Fifteen of the 18 counties could still qualify for the quarter-finals of the NatWest Blast ahead of Friday’s final round of matches in the most remarkable climax to the group stages that the tournament has ever known.
The last eight games began with only Notts Outlaws, in the North Group, and Glamorgan and Hampshire, in the South, assured of a place in the last eight.
North Group leaders Notts can already anticipate a home quarter final at Trent Bridge – their seventh in eight years – whereas Glamorgan, top in the South, need to take a point from their home game against Middlesex to be certain of staving off a potential Surrey challenge for second place.
In South Group, if Hampshire beat Somerset at the Ageas Bowl, they will guarantee themselves a home quarter-final. Similarly, the winners of the Kent-Surrey game in Canterbury will qualify – and might even steal a top-two finish and a home tie.
But the fact that Kent are playing Surrey opens up the chance for the bottom four sides – Middlesex, Sussex Sharks, Somerset and Essex Eagles – to overtake the losers of that game, and snaffle the fourth qualifying spot.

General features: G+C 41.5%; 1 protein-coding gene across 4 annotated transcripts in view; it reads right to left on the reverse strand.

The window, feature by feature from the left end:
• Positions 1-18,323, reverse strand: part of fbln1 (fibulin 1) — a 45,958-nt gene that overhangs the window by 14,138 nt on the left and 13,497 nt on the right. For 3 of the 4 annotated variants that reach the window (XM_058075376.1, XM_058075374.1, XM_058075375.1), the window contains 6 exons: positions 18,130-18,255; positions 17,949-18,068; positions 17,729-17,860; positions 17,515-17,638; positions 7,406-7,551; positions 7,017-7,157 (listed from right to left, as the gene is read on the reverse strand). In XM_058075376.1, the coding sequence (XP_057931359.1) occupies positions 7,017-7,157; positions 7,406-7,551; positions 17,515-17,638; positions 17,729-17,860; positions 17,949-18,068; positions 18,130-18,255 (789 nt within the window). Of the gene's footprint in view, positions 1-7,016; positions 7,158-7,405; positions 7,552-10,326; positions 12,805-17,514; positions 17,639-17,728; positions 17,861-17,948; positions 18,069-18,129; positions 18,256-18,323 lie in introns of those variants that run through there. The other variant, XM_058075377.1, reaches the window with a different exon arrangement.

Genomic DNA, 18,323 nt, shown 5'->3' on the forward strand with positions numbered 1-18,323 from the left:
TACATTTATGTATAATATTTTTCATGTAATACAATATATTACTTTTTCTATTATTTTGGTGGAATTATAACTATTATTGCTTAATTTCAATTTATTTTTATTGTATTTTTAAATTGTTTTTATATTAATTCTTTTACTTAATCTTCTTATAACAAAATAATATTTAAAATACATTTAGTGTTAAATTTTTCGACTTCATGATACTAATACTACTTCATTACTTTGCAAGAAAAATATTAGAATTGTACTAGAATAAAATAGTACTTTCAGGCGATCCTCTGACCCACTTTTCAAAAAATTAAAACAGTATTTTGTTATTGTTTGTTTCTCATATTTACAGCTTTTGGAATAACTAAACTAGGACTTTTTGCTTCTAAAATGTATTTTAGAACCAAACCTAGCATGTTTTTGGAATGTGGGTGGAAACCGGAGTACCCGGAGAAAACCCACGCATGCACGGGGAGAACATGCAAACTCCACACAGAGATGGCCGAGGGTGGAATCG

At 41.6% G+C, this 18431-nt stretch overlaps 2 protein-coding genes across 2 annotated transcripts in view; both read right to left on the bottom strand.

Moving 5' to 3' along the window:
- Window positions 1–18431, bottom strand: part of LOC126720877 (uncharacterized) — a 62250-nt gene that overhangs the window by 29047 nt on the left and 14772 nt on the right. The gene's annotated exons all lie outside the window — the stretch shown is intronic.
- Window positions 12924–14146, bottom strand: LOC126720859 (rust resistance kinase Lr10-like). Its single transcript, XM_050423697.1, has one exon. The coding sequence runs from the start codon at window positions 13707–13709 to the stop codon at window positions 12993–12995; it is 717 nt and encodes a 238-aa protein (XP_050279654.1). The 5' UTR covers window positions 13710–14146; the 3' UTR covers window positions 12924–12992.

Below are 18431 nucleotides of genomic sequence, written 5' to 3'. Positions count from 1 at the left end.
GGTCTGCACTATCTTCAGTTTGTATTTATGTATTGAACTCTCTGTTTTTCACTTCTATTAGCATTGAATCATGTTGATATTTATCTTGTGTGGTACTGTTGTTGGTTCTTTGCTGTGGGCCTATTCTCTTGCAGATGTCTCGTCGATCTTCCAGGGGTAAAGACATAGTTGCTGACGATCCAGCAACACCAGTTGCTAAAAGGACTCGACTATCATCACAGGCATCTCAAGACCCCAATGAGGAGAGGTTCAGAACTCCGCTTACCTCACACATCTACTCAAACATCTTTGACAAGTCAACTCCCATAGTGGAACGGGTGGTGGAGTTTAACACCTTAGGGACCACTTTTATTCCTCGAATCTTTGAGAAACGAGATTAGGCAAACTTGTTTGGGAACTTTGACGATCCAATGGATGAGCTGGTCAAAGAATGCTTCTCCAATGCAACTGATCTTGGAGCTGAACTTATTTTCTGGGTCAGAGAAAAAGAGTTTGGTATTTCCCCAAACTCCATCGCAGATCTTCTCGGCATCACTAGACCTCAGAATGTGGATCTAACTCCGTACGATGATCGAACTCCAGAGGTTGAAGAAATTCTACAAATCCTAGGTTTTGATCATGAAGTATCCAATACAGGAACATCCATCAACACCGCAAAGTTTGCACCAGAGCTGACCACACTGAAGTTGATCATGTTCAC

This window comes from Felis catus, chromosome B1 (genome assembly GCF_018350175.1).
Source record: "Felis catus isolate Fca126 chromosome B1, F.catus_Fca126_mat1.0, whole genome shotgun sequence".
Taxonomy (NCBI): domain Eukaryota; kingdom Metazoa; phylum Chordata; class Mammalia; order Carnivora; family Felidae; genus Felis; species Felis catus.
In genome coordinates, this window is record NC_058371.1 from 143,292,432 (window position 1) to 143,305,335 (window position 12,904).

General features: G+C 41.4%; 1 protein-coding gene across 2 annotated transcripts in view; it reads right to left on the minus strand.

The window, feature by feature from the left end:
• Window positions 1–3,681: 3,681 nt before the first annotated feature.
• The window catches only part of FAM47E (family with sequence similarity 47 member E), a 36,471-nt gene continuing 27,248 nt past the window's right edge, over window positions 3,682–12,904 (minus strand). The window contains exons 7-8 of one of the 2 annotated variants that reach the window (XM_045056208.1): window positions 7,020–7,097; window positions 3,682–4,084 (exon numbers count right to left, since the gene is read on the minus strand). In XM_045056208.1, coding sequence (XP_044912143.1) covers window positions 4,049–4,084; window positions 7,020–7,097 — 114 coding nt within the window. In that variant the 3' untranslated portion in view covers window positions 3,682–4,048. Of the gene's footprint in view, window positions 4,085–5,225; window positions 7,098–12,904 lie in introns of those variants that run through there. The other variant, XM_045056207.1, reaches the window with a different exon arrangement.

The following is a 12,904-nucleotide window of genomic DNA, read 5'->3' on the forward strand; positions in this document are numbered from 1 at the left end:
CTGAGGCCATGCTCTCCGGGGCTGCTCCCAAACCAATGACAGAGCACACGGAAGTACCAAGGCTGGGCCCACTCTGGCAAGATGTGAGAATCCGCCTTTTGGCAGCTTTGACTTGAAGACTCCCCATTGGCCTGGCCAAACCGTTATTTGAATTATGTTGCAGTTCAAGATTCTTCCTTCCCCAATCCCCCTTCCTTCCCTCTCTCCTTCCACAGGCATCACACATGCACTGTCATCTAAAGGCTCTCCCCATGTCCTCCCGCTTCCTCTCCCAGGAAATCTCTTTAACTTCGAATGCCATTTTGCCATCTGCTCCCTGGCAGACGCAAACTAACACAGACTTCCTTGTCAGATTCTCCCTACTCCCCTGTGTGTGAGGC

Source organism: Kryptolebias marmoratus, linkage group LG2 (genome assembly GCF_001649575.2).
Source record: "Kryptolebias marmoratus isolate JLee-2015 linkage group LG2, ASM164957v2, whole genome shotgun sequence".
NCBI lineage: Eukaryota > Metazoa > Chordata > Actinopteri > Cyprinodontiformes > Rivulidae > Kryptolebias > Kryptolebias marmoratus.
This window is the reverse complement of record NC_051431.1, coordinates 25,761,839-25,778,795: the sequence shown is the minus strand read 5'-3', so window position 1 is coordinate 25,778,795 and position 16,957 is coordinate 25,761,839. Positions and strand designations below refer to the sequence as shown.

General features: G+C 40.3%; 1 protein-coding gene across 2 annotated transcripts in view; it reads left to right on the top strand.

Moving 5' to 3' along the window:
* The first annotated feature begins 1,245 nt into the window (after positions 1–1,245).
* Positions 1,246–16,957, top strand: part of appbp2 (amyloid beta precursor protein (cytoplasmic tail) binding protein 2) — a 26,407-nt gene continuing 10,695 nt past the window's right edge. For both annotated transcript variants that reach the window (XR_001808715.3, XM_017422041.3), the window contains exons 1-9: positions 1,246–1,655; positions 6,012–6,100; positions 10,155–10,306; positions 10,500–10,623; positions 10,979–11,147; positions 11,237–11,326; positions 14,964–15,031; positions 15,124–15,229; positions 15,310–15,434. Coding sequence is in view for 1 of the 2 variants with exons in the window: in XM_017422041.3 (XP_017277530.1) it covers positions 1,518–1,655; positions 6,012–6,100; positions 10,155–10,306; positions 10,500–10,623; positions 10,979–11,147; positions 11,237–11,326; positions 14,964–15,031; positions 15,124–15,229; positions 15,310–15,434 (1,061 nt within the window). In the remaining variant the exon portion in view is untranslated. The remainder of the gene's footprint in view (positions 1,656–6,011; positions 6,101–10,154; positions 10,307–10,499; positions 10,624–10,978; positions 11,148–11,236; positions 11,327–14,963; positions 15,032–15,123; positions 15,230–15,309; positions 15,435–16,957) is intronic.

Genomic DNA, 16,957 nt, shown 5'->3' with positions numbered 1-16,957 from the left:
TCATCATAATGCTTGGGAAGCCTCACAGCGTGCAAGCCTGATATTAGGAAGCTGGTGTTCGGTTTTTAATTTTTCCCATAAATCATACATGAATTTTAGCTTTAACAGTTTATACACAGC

If teams are level, qualification will be decided by Net Run Rate. Significantly, the bottom four all have better rates than both Surrey and Kent, which partly explains why the losers of that game in Canterbury will be eliminated.
In the North Group, Yorkshire currently lie second, a position secured by Adam Lyth’s record T20 score in English domestic cricket, made against Northants at Headingley on Thursday.
But it was a bitter-sweet victory. Derbyshire, Warwickshire, Leicestershire and Lancashire can all overhaul them tonight – although in Lancashire’s case it would take something extra special to get their Net Run Rate ahead of their Pennines rivals.
To make matters worse for Yorkshire, Derbyshire, Birmingham and Leicestershire only need a point to pass them – which could be relevant, with an uncertain weather forecast for the Midlands.
However, rain would not automatically take Derbyshire, Birmingham and Leicestershire through because the defending champions, Northants, can still hit the top four if they beat Durham at Wantage Road and other results fall in their favour.
Even seventh-placed Lancashire could still sneak in, if they beat Birmingham, and two of Northants, Leicestershire and Derbyshire also lose.
Spare a thought for Durham, Worcestershire and Gloucestershire – the only three counties who have already abandoned hopes of a place in next week’s quarter-finals. Gloucestershire have played their final game but the other two could still influence the final line up of next week’s quarter-finals.